‘Dead Space 2′ Creative Director On The Unitology Vs. Scientology Debate

Fans of the “Dead Space” franchise are undoubtedly familiar with Unitology, a fictional religion which plays a crucial, antagonistic role series. It was Unitologists who caused the chaos to unfold on the USG Ishimura in the first game, and have been part of every release since then.

As a religion, Unitology seems to bear a striking resemblance to Scientology. Both religions have science-fiction influences, vast payloads of wealth collected from their members, multiple “ranks” within the church which determine access to certain information, and a powerful collection of followers including CEOs and celebrities. The similarities seem to run throughout the games and are only strengthened by the events of “Dead Space 2.”

Considering all this, I spoke with Wright Bagwell, the creative director on “Dead Space 2,” to get the developer’s take on how they view Unitology and whether it’s supposed to be a parody of Scientology.

“We never really approach that discussion with the intention of poking fun at a particular religion, or sort of making a social statement about something that’s going on right now,” explained Bagwell. “For us, Unitology’s purpose in the story represents people’s illogical thinking about things they don’t understand. It was never really intended to be a jab at any particular religion. I know people have said, ’Oh yeah, it’s a jab at Scientology.’ It was never really intended. I think people get that a lot because the name is very similar.”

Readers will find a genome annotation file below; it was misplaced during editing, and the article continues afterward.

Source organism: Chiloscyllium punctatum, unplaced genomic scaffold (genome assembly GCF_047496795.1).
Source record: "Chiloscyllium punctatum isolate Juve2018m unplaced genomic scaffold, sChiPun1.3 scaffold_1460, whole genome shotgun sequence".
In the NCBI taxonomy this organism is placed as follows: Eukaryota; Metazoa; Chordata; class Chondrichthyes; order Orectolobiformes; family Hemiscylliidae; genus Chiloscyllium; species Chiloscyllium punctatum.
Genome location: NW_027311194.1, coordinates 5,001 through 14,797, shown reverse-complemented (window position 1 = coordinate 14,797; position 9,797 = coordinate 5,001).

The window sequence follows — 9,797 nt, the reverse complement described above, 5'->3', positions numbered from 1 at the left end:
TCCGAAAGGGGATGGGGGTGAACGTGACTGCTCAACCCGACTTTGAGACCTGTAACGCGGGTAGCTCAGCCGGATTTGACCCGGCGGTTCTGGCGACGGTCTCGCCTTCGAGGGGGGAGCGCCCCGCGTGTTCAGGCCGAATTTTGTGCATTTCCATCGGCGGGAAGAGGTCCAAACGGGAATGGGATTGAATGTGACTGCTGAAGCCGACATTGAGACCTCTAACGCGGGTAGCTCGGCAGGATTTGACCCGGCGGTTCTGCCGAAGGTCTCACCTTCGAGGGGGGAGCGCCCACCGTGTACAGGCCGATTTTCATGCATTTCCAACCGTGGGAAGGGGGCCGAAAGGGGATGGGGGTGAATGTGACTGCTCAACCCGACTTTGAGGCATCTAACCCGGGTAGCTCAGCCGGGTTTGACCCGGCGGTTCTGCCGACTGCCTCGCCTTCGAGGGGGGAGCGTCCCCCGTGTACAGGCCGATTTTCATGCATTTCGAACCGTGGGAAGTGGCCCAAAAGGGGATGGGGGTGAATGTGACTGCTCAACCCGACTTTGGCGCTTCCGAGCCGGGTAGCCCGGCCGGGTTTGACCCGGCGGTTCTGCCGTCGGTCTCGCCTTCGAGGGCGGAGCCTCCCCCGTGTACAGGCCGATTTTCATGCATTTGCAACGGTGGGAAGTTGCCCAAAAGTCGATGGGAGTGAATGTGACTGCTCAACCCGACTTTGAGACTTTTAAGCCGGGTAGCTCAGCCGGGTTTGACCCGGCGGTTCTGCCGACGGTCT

I pressed Bagwell further, saying that the similarities between the two seem to extend past the -ology suffix. Here’s what he had to say:

“It was really just an observation about what can happen to anybody who is fanatical and illogical about their beliefs.”

“What I find really interesting is a book by Carl Sagan called ’The Demon-Haunted World.’ It’s a great book and just a commentary on how there’s this pattern of behavior over history where there used to be a lot of superstitious and illogical thinking. And then, as science took hold and modern thinking took hold, there was a lot less superstitious thinking. But now that people are not able to understand everything around them again, technology has gotten to the point where it’s like magic to some people, and they’re overwhelmed with the amount of knowledge and information that’s out there. It’s gotten people thinking illogically and superstitiously again.”

“That’s the commentary we’re making [with Unitology]. In this complex, futuristic world, people are looking for ways to simplify their lives and put their faith in something that they don’t have to think too much about.”

Sure, it’s a political answer, but it does make sense in the context of the Dead Space universe, and the same could be said about many religious movements outside of Scientology. It also answers a pretty massive question about the overarching storyline: All the religious themes and concepts in the Dead Space games are a misdirect. The Unitologists know as much as you do in terms of what the Markers are for and why they’re so important. That is to say, they know jack squat.

If you’re interested in learning more about how Unitology got started, check out “Dead Space: Martyr,” or read the synopsis on that link. It fills in even more blanks about the Dead Space universe than the games seem to.